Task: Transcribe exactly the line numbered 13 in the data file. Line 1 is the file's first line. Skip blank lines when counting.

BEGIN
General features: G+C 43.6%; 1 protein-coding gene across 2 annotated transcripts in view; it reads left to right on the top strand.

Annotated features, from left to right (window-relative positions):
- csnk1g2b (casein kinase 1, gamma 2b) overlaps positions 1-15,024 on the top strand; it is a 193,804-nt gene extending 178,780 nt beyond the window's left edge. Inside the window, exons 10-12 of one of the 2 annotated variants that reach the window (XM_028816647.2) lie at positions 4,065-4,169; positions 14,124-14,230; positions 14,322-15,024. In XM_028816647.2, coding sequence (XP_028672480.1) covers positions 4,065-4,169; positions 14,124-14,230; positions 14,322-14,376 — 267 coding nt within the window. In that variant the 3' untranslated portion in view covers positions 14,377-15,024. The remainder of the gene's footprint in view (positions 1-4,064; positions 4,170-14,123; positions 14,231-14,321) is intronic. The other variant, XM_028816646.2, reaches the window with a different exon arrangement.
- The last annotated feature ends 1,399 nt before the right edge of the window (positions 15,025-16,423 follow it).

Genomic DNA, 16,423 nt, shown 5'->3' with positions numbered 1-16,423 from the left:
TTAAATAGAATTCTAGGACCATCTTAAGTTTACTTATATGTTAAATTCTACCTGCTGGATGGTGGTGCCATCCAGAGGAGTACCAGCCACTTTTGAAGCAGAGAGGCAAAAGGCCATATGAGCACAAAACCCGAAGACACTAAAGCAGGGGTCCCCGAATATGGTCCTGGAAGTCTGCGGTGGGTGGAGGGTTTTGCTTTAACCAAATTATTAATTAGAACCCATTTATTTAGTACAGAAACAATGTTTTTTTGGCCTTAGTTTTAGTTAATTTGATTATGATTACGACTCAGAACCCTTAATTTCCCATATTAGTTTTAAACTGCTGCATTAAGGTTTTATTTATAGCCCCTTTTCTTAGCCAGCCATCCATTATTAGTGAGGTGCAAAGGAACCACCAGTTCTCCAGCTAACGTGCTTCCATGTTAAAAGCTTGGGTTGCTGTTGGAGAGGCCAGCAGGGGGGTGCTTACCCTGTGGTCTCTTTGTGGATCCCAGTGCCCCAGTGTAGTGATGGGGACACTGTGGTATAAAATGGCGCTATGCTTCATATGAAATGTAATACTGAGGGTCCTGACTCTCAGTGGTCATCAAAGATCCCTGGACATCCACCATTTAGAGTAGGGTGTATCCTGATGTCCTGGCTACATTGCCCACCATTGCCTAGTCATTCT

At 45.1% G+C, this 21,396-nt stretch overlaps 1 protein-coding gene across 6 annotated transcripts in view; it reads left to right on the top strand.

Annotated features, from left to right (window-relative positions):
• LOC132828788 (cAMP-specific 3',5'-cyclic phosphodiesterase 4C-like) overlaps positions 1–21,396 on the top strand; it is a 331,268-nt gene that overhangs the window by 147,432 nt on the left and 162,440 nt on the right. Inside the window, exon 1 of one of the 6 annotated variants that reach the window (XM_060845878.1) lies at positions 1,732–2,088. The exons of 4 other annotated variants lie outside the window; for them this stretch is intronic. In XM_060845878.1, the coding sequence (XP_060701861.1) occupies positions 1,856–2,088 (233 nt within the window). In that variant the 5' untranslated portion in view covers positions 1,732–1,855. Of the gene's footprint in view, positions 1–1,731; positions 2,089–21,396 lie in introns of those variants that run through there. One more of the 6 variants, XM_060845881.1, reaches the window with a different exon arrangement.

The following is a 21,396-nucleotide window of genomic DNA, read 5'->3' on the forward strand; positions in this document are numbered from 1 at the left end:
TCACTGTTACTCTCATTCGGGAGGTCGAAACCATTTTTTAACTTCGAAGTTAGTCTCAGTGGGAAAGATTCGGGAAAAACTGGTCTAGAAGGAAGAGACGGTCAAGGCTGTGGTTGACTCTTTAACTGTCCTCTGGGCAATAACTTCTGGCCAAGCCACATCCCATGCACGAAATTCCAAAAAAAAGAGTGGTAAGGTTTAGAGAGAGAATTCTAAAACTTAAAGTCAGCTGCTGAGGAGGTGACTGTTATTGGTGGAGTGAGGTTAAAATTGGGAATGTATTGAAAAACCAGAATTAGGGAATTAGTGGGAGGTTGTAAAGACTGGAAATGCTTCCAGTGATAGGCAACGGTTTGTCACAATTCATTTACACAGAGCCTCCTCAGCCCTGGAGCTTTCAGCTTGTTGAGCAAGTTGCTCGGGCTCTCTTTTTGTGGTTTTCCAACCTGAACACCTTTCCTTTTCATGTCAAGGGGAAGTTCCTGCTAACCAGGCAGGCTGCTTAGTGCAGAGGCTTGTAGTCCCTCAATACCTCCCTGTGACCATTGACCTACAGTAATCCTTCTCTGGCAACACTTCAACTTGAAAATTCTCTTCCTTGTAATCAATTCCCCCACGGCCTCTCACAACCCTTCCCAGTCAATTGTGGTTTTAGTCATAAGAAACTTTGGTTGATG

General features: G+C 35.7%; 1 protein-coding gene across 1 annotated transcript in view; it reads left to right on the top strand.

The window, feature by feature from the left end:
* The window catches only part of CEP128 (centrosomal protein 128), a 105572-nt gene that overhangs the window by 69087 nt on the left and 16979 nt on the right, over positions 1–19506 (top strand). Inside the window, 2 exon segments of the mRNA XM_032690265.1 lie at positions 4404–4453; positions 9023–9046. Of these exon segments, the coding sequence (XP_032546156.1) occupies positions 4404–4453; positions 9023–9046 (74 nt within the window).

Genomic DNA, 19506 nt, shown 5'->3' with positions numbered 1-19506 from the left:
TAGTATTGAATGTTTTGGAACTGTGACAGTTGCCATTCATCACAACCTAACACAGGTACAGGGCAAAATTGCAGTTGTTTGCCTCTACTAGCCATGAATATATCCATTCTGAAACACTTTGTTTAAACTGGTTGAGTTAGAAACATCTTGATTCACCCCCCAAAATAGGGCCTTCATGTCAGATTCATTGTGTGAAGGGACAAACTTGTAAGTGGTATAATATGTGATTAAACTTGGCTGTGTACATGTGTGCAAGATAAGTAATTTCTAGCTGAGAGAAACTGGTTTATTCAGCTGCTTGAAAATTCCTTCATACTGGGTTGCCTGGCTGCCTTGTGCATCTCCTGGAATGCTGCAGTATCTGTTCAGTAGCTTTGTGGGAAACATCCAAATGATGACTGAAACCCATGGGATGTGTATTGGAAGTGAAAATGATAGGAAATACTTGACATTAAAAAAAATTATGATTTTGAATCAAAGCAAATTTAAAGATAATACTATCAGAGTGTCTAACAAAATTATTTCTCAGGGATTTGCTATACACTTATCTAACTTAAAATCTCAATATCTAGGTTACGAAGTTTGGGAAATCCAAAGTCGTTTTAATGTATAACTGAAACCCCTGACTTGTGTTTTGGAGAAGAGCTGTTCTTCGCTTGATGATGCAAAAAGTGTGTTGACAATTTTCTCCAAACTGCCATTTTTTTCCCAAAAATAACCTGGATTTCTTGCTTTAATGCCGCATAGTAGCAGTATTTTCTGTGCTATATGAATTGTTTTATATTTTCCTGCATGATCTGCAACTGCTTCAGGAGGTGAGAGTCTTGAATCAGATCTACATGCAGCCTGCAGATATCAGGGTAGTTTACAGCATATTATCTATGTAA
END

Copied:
The window, feature by feature from the left end: